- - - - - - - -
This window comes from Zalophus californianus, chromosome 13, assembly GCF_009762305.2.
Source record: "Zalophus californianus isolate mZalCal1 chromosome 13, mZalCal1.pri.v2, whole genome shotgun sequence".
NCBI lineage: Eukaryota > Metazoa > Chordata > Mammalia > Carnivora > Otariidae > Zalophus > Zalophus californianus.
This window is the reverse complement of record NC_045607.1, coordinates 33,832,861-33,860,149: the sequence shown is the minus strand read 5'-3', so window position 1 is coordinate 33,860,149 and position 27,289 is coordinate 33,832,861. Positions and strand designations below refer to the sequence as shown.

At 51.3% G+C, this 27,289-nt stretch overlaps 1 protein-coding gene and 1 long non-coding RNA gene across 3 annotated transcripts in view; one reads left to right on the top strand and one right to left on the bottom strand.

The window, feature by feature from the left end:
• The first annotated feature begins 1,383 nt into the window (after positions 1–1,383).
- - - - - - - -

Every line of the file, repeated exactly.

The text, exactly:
This window comes from Zalophus californianus, chromosome 13, assembly GCF_009762305.2.
Source record: "Zalophus californianus isolate mZalCal1 chromosome 13, mZalCal1.pri.v2, whole genome shotgun sequence".
NCBI lineage: Eukaryota > Metazoa > Chordata > Mammalia > Carnivora > Otariidae > Zalophus > Zalophus californianus.
This window is the reverse complement of record NC_045607.1, coordinates 33,832,861-33,860,149: the sequence shown is the minus strand read 5'-3', so window position 1 is coordinate 33,860,149 and position 27,289 is coordinate 33,832,861. Positions and strand designations below refer to the sequence as shown.

At 51.3% G+C, this 27,289-nt stretch overlaps 1 protein-coding gene and 1 long non-coding RNA gene across 3 annotated transcripts in view; one reads left to right on the top strand and one right to left on the bottom strand.

The window, feature by feature from the left end:
• The first annotated feature begins 1,383 nt into the window (after positions 1–1,383).